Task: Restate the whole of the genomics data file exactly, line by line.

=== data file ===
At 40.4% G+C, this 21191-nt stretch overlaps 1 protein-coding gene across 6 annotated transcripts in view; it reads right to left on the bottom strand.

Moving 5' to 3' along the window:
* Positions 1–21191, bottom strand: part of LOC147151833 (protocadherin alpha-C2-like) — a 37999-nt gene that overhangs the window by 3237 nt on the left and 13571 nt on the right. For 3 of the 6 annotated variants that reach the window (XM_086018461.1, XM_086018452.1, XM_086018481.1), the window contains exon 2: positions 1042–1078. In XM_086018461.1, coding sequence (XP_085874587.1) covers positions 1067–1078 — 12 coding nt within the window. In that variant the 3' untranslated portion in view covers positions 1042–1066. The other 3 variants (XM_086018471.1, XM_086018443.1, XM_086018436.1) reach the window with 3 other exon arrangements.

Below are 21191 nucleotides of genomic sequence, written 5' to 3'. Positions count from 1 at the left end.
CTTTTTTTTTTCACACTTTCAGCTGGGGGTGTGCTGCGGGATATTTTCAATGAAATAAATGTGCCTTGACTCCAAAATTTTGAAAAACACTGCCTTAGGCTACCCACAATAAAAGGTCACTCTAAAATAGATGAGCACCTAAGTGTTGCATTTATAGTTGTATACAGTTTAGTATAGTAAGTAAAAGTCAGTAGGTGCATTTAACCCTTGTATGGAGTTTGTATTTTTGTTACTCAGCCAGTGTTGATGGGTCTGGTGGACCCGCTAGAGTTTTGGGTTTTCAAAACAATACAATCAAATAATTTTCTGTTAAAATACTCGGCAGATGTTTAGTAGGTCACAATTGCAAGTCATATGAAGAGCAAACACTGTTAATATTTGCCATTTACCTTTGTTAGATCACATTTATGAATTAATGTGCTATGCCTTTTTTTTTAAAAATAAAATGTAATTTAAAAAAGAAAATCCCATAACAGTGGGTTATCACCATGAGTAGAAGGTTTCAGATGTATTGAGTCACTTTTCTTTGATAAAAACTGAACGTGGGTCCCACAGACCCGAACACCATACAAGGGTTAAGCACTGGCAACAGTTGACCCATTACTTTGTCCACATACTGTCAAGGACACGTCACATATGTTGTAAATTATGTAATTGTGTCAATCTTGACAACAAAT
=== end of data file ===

At 40.4% G+C, this 21191-nt stretch overlaps 1 protein-coding gene across 6 annotated transcripts in view; it reads right to left on the bottom strand.

Moving 5' to 3' along the window:
* Positions 1–21191, bottom strand: part of LOC147151833 (protocadherin alpha-C2-like) — a 37999-nt gene that overhangs the window by 3237 nt on the left and 13571 nt on the right. For 3 of the 6 annotated variants that reach the window (XM_086018461.1, XM_086018452.1, XM_086018481.1), the window contains exon 2: positions 1042–1078. In XM_086018461.1, coding sequence (XP_085874587.1) covers positions 1067–1078 — 12 coding nt within the window. In that variant the 3' untranslated portion in view covers positions 1042–1066. The other 3 variants (XM_086018471.1, XM_086018443.1, XM_086018436.1) reach the window with 3 other exon arrangements.

Below are 21191 nucleotides of genomic sequence, written 5' to 3'. Positions count from 1 at the left end.
CTTTTTTTTTTCACACTTTCAGCTGGGGGTGTGCTGCGGGATATTTTCAATGAAATAAATGTGCCTTGACTCCAAAATTTTGAAAAACACTGCCTTAGGCTACCCACAATAAAAGGTCACTCTAAAATAGATGAGCACCTAAGTGTTGCATTTATAGTTGTATACAGTTTAGTATAGTAAGTAAAAGTCAGTAGGTGCATTTAACCCTTGTATGGAGTTTGTATTTTTGTTACTCAGCCAGTGTTGATGGGTCTGGTGGACCCGCTAGAGTTTTGGGTTTTCAAAACAATACAATCAAATAATTTTCTGTTAAAATACTCGGCAGATGTTTAGTAGGTCACAATTGCAAGTCATATGAAGAGCAAACACTGTTAATATTTGCCATTTACCTTTGTTAGATCACATTTATGAATTAATGTGCTATGCCTTTTTTTTTAAAAATAAAATGTAATTTAAAAAAGAAAATCCCATAACAGTGGGTTATCACCATGAGTAGAAGGTTTCAGATGTATTGAGTCACTTTTCTTTGATAAAAACTGAACGTGGGTCCCACAGACCCGAACACCATACAAGGGTTAAGCACTGGCAACAGTTGACCCATTACTTTGTCCACATACTGTCAAGGACACGTCACATATGTTGTAAATTATGTAATTGTGTCAATCTTGACAACAAAT